It’s easy to feel jaded about Autism Awareness Month when your child is 21. It’s redundant. You’ve lived, breathed, and been consumed by autism for years, so when your special month rolls around you just feel numb. At least that’s what you tell yourself.
I’ve dodged the blue lightbulbs and puzzle pieces for a while now. I celebrate new research, but eschew the activities that accompany this special time of year. It reminds me of Christmas. Some people are gleeful when it finally arrives, others are depressed or feel pressured to enjoy it.
I’m crazy about my son just not about awareness month. I thought I would remain indifferent about all of it until recently. I gave a TED talk a few weeks ago where I took material from a play I wrote in 2008 inspired by my child, and mashed it up with material from Driving Miss Daisy. The talk addressed racism, ableism, discrimination, empathy–The Other—and I presented it with three other actors. I had to stop performing the full-length years ago because it was emotionally draining. I knew I wouldn’t have a problem with this talk however, because it was short and similar to one I gave in 2010. Save for a brief monologue at the end.
I started writing the original play when my son was seven. We were busy “fixing” him at the time, and even though I was overwhelmed and insecure I had faith he would get better and lead a healthy, independent life. But I’ve learned to manage my expectations at this point. Josh is still severe. Without the benefit of a medical breakthrough, or a miraculous stem cell operation, or extreme advances in the way I pray, he won’t experience the life I’d envisioned. It never occurred to me how prescient my writing would be. Many of my fears about his future have come to fruition. I used to joke that I needed to live to a hundred to ensure his well-being and safety. Today I am just relieved and blessed that Josh is happy and he senses how much we love him.
I typically bring that love with me when I perform. On the evening of the talk, when it was nearing its end, it was finally time for my character to recite the final monologue. I had relaxed into the piece and started breathing. I looked away from the audience like I typically do to deliver the mother’s lines. She’s pretending to whisper to her young son, trying to guess what’s in his head. Suddenly, when I was looking down and speaking to this imaginary boy, every memory of Josh and his childhood exploded in my brain. Flashes, momentary eruptions, of Josh at the pool, Josh having a rage, Josh having a seizure, Josh at his work table, Josh in the bathtub, my husband and I fighting, my daughter swinging with him, me crying with him, me lying next to him in his car bed, Josh having an EEG, a blood transfusion, a brain surgery. I could feel my throat tightening and my eyes burning. I was used to channeling my son onstage but this was different. This mother was still craving normal.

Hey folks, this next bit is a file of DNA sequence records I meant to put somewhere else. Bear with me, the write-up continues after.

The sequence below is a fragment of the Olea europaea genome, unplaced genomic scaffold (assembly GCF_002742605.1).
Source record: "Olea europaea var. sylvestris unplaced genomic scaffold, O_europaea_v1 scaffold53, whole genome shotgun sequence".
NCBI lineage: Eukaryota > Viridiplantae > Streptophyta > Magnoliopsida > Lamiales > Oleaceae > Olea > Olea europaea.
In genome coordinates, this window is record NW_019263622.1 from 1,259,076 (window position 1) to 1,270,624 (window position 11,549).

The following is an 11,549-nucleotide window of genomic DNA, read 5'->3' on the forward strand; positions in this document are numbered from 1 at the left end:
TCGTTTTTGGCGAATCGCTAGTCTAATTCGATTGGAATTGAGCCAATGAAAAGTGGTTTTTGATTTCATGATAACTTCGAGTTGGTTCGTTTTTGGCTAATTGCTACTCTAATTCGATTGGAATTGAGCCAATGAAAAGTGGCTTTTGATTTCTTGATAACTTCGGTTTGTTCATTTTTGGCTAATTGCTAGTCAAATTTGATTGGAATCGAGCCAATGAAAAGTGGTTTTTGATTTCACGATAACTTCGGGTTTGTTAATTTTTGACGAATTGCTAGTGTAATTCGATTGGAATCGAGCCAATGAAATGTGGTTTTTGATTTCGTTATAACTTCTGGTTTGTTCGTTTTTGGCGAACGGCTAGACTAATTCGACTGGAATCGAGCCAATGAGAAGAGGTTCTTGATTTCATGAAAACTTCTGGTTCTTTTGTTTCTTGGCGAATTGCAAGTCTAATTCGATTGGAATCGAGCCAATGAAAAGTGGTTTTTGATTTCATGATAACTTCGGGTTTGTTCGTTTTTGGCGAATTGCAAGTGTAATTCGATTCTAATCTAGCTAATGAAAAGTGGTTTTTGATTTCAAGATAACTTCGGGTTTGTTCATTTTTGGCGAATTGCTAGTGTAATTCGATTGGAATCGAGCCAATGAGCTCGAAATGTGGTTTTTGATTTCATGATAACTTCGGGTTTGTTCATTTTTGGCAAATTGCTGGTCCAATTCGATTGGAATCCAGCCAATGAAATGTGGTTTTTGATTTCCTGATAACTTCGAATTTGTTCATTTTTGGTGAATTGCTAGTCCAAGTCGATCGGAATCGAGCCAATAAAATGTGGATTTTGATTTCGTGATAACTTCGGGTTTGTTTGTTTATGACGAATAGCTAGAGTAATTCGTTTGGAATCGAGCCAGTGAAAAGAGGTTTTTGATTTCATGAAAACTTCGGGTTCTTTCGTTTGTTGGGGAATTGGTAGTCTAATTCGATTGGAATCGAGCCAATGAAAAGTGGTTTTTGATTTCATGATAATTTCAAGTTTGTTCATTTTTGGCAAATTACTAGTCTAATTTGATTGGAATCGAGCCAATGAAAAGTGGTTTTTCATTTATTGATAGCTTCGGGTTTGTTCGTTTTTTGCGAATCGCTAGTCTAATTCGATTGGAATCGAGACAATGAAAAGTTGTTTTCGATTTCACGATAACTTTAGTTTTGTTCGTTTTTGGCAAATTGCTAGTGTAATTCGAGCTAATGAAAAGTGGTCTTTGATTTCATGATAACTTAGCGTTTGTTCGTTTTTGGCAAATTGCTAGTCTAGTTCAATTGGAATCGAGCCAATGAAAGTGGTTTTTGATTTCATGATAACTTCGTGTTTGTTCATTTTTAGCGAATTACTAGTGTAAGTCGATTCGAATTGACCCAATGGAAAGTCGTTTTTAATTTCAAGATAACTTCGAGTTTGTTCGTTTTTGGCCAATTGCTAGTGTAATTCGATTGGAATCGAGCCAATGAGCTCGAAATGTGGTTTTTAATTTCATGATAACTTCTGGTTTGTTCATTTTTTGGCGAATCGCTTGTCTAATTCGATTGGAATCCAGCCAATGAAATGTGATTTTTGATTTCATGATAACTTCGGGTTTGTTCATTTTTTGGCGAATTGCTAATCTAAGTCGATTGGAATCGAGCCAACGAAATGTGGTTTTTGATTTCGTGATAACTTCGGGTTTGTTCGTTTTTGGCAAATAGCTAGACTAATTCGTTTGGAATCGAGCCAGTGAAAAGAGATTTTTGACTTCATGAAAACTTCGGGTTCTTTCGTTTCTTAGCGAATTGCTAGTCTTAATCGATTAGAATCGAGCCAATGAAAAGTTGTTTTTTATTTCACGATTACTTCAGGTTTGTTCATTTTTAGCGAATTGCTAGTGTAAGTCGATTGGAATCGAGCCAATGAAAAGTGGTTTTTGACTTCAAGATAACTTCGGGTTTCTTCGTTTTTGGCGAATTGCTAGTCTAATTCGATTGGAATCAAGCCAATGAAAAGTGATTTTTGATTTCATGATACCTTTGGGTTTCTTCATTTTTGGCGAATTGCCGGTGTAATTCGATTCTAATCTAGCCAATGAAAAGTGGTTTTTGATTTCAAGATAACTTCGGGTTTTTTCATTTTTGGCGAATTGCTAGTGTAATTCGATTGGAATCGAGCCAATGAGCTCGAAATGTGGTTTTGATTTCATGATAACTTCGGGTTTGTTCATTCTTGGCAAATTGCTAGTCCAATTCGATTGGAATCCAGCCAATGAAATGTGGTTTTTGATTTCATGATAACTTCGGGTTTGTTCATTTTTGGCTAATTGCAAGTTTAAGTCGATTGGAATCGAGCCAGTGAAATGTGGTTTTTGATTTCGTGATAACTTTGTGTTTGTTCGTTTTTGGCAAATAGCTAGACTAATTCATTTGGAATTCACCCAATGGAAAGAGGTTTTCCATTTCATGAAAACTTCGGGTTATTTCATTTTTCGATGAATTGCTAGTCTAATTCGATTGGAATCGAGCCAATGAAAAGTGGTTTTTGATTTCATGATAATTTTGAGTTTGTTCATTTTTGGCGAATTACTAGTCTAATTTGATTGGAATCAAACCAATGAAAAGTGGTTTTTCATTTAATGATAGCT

Then the monologue was over. I had to tuck myself back in. I pressed my lips together for a minute so they wouldn’t quiver. I felt my nose running. After we took our bows I stepped offstage for a moment to release the pressure.
I was tired after the conference, but sometimes exhaustion bares secrets you’d rather not admit to yourself. It hurts that it doesn’t matter what day, week, or special month it is I still have the gnawing desire for my son to hug me back when I put my arms around him. I still wish he could tell me what he was thinking. “And I dream that one day he will look me in the eyes and say, I love you.” I am not indifferent or numb. The longing will always be there, and I’m all too aware of it.